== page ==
Transition Culture

According to Rob Hopkins, the solution to peak oil and climate change is implementing a community model based on self-sufficiency, resilience and harnessing the unlimited power of human creativity.

Rob Hopkins, author, lecturer and Transition Movement pioneer , spoke of a current movement from oil energy to Transition Culture in his 2009 TEDTalk. He touches upon a variety of age-old folk stories and problematic narratives that built generations of companies. The magic pot that would create infinite amounts of porridge on command, the enchanted boots that would save the wearer thousands of steps by taking twenty-one mile strides, and the fantastical elves that crafted products for us, for free, while we slept soundly in our beds. While these folk stories and fairy tales seemed wonderful to us as children, it is concerning that we have built an economy on fantasy. In reality, resources are finite, small steps matter and production has a price.

Hopkins is in no way interested in doomsday talk. On the contrary, Hopkins is grateful to have lived through the era of cheap oil because it inspired him to dream of creating a new era that is more resilient and nourishing than the last. His innovation started with the realization that the problem lies not only with the excesses of how we live, but also in how the crisis is being managed.

The statistics and concepts that Hopkins talks about when illustrating the complexities of oil consumption are not groundbreaking. He repeats many of the facts that we already know: our cities, infrastructures and development plans are built around the consumption, availability and management of oil. The fact that we have based our whole way of living around oil is not news, and neither is the suspicion that it may very well be our greatest vulnerability.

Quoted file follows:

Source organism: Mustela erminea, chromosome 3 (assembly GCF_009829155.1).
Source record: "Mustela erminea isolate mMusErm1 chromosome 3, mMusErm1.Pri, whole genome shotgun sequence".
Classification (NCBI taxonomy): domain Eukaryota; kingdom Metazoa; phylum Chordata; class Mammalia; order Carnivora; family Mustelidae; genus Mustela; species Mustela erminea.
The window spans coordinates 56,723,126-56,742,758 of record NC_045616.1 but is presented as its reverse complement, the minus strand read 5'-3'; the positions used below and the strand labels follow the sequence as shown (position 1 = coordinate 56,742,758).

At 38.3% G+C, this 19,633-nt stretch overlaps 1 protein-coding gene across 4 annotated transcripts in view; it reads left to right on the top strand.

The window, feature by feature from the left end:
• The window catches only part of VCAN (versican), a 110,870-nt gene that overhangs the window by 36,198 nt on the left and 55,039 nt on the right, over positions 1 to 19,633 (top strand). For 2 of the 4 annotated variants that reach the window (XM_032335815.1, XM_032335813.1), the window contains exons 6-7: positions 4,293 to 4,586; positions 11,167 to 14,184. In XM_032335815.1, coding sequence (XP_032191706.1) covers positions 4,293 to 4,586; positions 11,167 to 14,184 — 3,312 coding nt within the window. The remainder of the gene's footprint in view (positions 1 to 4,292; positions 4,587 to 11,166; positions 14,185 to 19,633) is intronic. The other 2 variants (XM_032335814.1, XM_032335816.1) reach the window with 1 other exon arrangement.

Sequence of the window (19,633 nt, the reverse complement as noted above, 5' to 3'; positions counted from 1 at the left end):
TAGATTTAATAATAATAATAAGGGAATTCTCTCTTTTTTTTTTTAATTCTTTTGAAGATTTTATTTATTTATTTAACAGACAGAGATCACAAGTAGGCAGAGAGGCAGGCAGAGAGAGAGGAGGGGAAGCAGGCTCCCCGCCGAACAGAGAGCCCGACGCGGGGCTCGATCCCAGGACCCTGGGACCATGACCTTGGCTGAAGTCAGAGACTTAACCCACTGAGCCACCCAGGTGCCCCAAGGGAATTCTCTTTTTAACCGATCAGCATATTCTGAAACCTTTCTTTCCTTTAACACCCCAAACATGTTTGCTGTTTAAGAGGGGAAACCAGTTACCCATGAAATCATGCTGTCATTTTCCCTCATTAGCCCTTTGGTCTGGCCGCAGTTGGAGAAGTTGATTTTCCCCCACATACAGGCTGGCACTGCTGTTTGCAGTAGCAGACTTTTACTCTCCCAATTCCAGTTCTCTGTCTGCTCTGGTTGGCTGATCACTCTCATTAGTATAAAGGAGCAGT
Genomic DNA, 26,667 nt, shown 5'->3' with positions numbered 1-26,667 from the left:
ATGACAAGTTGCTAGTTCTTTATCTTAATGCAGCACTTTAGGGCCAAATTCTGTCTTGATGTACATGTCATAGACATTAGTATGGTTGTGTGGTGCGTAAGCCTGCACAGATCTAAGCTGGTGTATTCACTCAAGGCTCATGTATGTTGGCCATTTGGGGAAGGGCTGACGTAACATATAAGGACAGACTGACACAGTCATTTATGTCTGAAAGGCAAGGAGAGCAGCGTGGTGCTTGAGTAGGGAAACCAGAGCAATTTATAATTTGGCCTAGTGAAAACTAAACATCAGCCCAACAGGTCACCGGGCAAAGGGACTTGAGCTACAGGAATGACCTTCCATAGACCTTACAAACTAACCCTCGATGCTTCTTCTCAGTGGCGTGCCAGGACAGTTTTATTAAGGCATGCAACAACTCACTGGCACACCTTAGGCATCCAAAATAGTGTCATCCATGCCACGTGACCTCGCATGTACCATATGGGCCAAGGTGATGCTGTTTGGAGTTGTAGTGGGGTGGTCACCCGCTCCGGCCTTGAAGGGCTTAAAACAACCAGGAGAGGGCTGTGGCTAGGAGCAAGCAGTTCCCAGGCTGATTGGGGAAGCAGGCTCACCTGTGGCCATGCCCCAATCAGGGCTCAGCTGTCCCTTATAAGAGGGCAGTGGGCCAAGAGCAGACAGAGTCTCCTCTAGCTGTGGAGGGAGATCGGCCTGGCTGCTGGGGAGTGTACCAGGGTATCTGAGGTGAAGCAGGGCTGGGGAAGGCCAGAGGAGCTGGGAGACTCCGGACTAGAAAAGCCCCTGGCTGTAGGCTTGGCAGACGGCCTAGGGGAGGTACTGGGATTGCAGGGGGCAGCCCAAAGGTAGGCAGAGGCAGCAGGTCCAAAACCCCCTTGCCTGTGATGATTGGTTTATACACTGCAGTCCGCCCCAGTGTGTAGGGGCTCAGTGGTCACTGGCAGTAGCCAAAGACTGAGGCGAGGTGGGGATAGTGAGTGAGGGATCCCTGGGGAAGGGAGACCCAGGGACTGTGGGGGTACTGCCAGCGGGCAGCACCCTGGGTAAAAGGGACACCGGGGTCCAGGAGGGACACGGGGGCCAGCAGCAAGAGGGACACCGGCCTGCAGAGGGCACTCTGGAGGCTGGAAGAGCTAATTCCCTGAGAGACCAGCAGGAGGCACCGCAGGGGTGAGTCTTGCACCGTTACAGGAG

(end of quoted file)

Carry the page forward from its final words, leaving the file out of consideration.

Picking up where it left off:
The numbers bear it out: for every four barrels of oil we consume, only one new barrel is discovered. Of the 98 nations that produce oil, already 65 have passed their peak but the demand for oil continues to rise. There is less and less porridge in the pot, but more spoons are reaching in for a portion.

Hopkins also touches on our complacency: it’s easy to deny the problem because we’d like to believe that technology will solve this dilemma. The idea that, any day now, scientists will announce that they have discovered a ‘new’ magic pot. In the meantime, consumption rages on and the search for new solutions is deferred.

Hopkins refuses to have us fall victim to that kind of magical thinking. During his lecture, this pioneer shows us how we’ve reached the summit of this particular problem and offers a solution—Transition Culture—for creatively working our way back down the other side. The first step towards understanding Transition Culture is understanding why sustainability, as a solution, is not working.

Sustainability is a lifejacket that most businesses and environmental groups cling to, but, as Hopkins points out, there’s a hole in the bottom. As a system, it looks at the globalized economic growth model and tries to manage the resources that go into it, as well as the imprint of the product that goes out. But it does not address our behaviours and attitudes towards consumption, and it hands over responsibility to larger authorities.

Transition Culture tackles the problem of peak oil and climate change by encouraging the creation of local initiatives run entirely by the people who will benefit most by them. Hopkins’ view breaks down these large, overwhelming problems into smaller, more manageable solutions. Rather than wait for technology—or others—to change the way we live, Transition Culture focuses on human resiliency and its ability to deal with the massive modern dilemmas using local creativity, adaptability and imagination.